He joined the Liberals in 1859 and became, as leader of the Liberal Party, Prime Minister in 1868. Under his government, a system of national education  was established. He made major reforms in the justice system and the civil service. In 1869 he disestablished and disendowed the Irish Protestant  Church, and passed the Irish Land Act which aimed to control unreasonable landlords. Gladstone was defeated in the 1874 general election, and his arch-rival  Benjamin Disraeli became Conservative Prime Minister. Gladstone retired as leader of the Liberal leader, but continued to be a challenging government opponent.

In 1880, the Liberals came into power again with an overwhelming majority, and Gladstone became Prime Minister once more. He was successful in carrying out a scheme of parliamentary reform, which went a long way towards universal male suffrage. His slow reaction to certain imperial issues affected his reputation, and in 1885 the government’s budget was defeated, prompting him to resign.

Gladstone’s third (1886) and fourth (1892-1894) terms as prime minister were dominated by his crusade for a Home Rule bill for Ireland, an issue he tried to resolve during his period out of office. His attempts to introduce the bill split his party, and was rejected. After an appeal to the country, he was defeated at the polls. In 1893, after his final return to office, the Home Rule Bill was carried in the Commons, but was rejected by the House of Lords. His advanced age led to his resignation in March 1894. He died in Hawarden, and was buried in Westminster Abbey.

In 1839 Gladstone married Catherine, daughter of  Sir Stephen Glynne, eighth baronet (1780-1815), and Hawarden Castle in North East Wales, became their marital home. They had eight children together, including Henry Neville Gladstone (1852-1935), businessman, and Herbert John Gladstone (1854-1930), Liberal politician.

Owen M. Edwards (1858-1920)

Sir Owen Morgan Edwards, historian, educationalist and writer, was born and raised in Llanuwchlyn, Merionethshire. He studied at Bala College, and then between 1880-1883 at the University College of Wales, Aberystwyth, where he studied English, history and philosophy. He furthered his studies at Glasgow, studying philosophy between 1883-1884, and at Balliol College, Oxford, between 1884-1887. He enjoyed much success here, winning three major university prizes, and in 1887 graduated with first class honours in history.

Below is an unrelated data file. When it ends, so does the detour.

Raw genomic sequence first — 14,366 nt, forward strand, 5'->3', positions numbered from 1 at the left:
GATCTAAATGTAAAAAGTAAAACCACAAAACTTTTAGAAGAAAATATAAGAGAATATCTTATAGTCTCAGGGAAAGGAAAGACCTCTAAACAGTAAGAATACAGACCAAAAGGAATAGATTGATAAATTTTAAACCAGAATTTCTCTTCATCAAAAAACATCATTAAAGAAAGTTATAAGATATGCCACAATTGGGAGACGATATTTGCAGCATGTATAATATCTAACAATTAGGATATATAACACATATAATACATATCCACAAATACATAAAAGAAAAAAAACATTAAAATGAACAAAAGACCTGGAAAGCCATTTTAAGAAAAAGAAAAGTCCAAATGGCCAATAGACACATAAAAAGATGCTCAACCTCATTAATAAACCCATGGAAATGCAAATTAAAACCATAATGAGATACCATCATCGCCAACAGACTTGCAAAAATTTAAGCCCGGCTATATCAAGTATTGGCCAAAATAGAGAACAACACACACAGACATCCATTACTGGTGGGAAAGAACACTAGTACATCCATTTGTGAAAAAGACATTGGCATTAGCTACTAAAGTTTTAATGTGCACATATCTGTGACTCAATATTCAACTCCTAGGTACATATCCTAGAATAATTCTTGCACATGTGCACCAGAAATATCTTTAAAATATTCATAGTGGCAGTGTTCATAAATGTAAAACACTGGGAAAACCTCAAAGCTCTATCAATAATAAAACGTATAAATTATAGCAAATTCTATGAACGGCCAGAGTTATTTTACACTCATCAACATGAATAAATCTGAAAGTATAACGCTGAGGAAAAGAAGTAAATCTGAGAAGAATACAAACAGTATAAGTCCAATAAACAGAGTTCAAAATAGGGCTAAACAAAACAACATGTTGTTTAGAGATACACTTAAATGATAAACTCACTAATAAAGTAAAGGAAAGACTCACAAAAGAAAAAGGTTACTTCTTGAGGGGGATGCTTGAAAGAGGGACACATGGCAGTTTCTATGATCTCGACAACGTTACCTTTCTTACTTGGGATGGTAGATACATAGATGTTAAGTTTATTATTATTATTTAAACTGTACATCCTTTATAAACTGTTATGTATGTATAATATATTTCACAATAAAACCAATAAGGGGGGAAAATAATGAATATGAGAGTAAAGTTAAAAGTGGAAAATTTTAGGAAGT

After a period of travelling in Europe, he returned to academic life at Oxford, becoming a history lecturer and tutor. Two important influences upon him during his period at Oxford were the aestheticism of Ruskin and William Morris, and the Dafydd ap Gwilym Society, responsible for encouraging the study of Welsh literature at the beginning of the 19th century.

From 1890 onwards he became involved in editing a number of Welsh periodicals, including Cymru Fydd (1890), Cymru (1891), Cymru'r Plant (1892), Wales (1894), Y Llenor (1895) and Heddyw (1897). In his publication Cartrefi Cymru (1896), he presented the homes of well-known individuals who had contributed to Welsh cultural life. In 1906 he established 'Urdd y Delyn', a children's society which was a forerunner of 'Urdd Gobaith Cymru' set up by his son Ifan ab Owen Edwards in 1922.

In 1907, he was appointed first Chief Inspector of Schools, working for the recently established Welsh Education Department. He reformed the Welsh education system by encouraging the teaching of Welsh and improving the atmosphere of Welsh schools. He worked tirelessly to encourage knowledge and awareness of the Welsh language, and the history and culture of Wales.

He served for one session as the Liberal MP for Merionethshire, but did not stand for re-election in the general election of 1900. He was knighted in January 1916 and received the degree of D.Litt honoris causa from the University of Wales in 1918.

Bibliography

  • Archives Wales, ‘National Library of Wales, Lloyd George MSS’
  • McGovern, Una (ed.), 2002. Chambers Biographical Dictionary. 7th edition. Edinburgh: Chambers Harrap